Milestone |

HIV research

Human immunodeficiency virus (HIV) – the etiologic agent of AIDS – is one of the most intensively studied disease organisms in history. Since its first identification in the early 1980s, HIV has transformed into a pandemic, globally infecting more 36 million people and annually contributing to the deaths of hundreds of thousands of patients – particularly in low income countries. This Milestone charts the history of HIV research on an interactive Timeline, from its origins to the latest developments in HIV treatment, vaccines and insights from the study of HIV/AIDS pathogenesis. 

This Milestone is editorially independent, produced with financial support from a third party. About this content.



Following some high-profile clinical trial failures in recent years, the emphasis in HIV/AIDS vaccine research has shifted away from T-cell-based vaccines that control viral replication towards vaccines that block acquisition of infection. Hansen et al. take a novel route to T-cell-based immunity, using cytomegalovirus (CMV) vectors. They find that vaccination with a rhesus-CMV-based vaccine against simian immunodeficiency virus (SIV) provides long-term protection from SIV challenge in rhesus macaques. Protection seems to be mediated by tissue-resident T-effector memory responses, suggesting that persistent vectors such as CMV may be effective in HIV/AIDS vaccines.

Letter | | Nature


Advances in care over the last 30 years have helped transform HIV from a fatal disease into a chronic, manageable condition for many people. Innovations in treatment and access are at the core of this progress.

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Innate effector mechanisms contribute to the control of viremia and modulate the quality of the adaptive immune response to HIV-1. Altfeld and Gale discuss the concerted actions of PRR signaling, innate immune cells and innate-adaptive crosstalk that direct the outcome of HIV-1 infection.

Review Article | | Nature Immunology

Understanding the success and failure of the HIV-specific cellular immune response has implications for immunotherapies and vaccines for HIV-1. Migueles and Connors discuss the mechanisms that are most likely responsible for durable and potent immunologic control of HIV-1 by the cellular immune response.

Review Article | | Nature Immunology

Antibody responses to the HIV-1 envelope glycoproteins can be classified into three groups. Burton and Mascola discuss how recent insight into the structure and immunology of non-neutralizing, strain-specific and broadly neutralizing antibodies guide HIV-1 vaccine design and therapeutic strategies.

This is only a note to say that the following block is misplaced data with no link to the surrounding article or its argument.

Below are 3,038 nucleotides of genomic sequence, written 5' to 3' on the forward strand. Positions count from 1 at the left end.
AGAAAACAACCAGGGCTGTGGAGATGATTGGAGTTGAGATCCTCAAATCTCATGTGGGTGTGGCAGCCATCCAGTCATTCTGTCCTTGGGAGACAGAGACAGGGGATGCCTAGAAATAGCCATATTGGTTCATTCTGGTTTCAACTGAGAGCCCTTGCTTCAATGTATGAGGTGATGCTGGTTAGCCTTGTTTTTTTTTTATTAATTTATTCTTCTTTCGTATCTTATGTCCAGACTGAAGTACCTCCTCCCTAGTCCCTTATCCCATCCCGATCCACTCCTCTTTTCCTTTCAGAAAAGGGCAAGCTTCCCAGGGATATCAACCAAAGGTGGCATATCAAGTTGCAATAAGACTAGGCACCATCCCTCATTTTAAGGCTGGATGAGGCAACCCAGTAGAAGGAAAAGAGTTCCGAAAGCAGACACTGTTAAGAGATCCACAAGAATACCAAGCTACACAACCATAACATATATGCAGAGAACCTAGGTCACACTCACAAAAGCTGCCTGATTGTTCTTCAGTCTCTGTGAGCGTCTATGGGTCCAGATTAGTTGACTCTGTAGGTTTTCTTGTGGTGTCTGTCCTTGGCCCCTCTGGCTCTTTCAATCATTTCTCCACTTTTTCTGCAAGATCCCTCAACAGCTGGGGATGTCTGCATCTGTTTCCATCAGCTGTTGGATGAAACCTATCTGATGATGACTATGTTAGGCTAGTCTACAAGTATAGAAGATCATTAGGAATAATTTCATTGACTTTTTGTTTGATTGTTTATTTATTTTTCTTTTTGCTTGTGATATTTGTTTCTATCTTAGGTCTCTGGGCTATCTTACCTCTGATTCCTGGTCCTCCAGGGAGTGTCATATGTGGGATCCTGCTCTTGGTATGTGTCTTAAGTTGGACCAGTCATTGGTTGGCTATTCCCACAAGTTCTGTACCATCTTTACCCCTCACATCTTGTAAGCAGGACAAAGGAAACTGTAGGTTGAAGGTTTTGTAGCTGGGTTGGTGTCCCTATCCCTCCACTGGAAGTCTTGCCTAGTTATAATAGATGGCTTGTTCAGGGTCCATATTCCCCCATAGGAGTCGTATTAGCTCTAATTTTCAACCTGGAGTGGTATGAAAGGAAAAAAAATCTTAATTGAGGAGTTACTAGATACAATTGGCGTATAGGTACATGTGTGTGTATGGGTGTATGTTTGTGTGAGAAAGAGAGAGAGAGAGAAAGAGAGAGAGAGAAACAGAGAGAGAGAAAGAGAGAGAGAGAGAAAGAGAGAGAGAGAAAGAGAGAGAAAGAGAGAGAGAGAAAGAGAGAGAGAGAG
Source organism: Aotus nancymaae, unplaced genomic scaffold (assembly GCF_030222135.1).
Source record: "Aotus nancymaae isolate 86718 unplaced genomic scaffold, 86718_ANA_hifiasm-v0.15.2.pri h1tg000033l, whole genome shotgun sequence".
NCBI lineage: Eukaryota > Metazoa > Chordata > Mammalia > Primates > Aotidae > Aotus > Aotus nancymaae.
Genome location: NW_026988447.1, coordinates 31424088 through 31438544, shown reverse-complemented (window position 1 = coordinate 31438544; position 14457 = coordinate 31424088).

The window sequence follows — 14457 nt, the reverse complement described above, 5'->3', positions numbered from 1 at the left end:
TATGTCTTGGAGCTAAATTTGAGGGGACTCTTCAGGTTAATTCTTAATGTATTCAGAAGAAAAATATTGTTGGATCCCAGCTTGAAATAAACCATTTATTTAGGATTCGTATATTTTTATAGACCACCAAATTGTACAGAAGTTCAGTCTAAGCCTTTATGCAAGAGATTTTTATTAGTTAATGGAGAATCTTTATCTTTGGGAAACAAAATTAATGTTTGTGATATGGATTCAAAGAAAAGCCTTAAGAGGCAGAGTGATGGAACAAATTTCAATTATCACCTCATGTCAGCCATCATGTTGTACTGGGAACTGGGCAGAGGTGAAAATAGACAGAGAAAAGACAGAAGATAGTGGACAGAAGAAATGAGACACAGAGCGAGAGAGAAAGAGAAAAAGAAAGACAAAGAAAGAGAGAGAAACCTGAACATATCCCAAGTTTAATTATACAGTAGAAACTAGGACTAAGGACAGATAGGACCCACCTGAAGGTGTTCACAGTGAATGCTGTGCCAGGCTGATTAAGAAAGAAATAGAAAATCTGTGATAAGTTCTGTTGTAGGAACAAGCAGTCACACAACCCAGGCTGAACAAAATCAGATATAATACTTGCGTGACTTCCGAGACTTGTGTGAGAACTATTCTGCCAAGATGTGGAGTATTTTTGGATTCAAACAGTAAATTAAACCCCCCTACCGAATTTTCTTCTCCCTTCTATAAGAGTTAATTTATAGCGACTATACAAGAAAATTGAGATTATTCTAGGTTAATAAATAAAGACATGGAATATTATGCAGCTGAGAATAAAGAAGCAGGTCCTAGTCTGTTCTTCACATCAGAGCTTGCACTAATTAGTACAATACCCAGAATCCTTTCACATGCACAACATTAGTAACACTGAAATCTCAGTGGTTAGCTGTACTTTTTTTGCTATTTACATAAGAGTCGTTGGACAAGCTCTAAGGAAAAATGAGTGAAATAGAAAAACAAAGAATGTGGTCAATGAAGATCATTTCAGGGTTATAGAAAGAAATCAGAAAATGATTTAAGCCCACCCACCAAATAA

Review Article | | Nature Immunology

An effect of host genetic variation on susceptibility to HIV-1 was identified early in the pandemic. McLaren and Carrington discuss the extent to which additional polymorphisms influence HIV-1 disease progression and how analysis of data sets may discover novel gene variants that affect the outcome of HIV-1.

Review Article | | Nature Immunology

The isolation of HIV-1 was a fundamental step for understanding HIV and the disease it causes. Here, Françoise Barré-Sinoussi, Anna Laura Ross and Jean-François Delfraissy look back on three decades of research that have changed the lives of people infected with HIV and have inspired hope for a cure.

Timeline | | Nature Reviews Microbiology

Viral reservoirs pose a major challenge in the efforts towards curing HIV. Here, Churchill, Deeks, Margolis, Siliciano and Swanstrom discuss the cells and tissues that constitute the viral reservoir, how best to measure it and how to target this source of persistent infection.

Viewpoint | | Nature Reviews Microbiology

In this article, Eric Freed reviews recent progress in elucidating the steps involved in HIV-1 assembly, release and maturation, highlighting how these events are orchestrated by the viral Gag precursor protein and how this information is being used to develop novel anti-HIV-1 therapeutics.

Review Article | | Nature Reviews Microbiology

In this Opinion article, Dan Barouch and Louis Picker discuss recent data regarding the clinical development of novel serotype adenovirus and cytomegalovirus vaccine vectors for use in HIV-1 vaccines.

Opinion | | Nature Reviews Microbiology